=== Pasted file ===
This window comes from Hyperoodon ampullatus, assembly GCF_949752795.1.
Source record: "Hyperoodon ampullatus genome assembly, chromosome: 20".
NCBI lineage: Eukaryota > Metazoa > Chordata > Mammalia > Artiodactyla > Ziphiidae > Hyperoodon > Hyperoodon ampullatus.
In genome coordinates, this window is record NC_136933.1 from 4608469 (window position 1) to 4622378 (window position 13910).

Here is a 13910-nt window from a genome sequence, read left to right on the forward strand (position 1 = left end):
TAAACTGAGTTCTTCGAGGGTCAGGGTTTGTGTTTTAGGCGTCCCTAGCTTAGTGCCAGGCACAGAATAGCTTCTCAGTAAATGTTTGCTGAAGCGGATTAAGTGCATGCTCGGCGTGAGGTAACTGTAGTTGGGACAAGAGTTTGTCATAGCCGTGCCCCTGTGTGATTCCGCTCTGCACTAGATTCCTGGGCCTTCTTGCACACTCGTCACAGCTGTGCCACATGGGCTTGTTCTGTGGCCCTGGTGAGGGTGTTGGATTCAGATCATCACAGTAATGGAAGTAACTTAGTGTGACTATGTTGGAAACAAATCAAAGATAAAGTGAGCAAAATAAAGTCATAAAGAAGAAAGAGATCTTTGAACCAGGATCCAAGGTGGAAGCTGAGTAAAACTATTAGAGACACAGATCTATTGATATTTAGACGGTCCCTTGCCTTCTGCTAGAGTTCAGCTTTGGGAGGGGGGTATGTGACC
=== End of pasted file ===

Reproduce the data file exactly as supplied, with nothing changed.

This window comes from Hyperoodon ampullatus, assembly GCF_949752795.1.
Source record: "Hyperoodon ampullatus genome assembly, chromosome: 20".
NCBI lineage: Eukaryota > Metazoa > Chordata > Mammalia > Artiodactyla > Ziphiidae > Hyperoodon > Hyperoodon ampullatus.
In genome coordinates, this window is record NC_136933.1 from 4608469 (window position 1) to 4622378 (window position 13910).

Here is a 13910-nt window from a genome sequence, read left to right on the forward strand (position 1 = left end):
TAAACTGAGTTCTTCGAGGGTCAGGGTTTGTGTTTTAGGCGTCCCTAGCTTAGTGCCAGGCACAGAATAGCTTCTCAGTAAATGTTTGCTGAAGCGGATTAAGTGCATGCTCGGCGTGAGGTAACTGTAGTTGGGACAAGAGTTTGTCATAGCCGTGCCCCTGTGTGATTCCGCTCTGCACTAGATTCCTGGGCCTTCTTGCACACTCGTCACAGCTGTGCCACATGGGCTTGTTCTGTGGCCCTGGTGAGGGTGTTGGATTCAGATCATCACAGTAATGGAAGTAACTTAGTGTGACTATGTTGGAAACAAATCAAAGATAAAGTGAGCAAAATAAAGTCATAAAGAAGAAAGAGATCTTTGAACCAGGATCCAAGGTGGAAGCTGAGTAAAACTATTAGAGACACAGATCTATTGATATTTAGACGGTCCCTTGCCTTCTGCTAGAGTTCAGCTTTGGGAGGGGGGTATGTGACC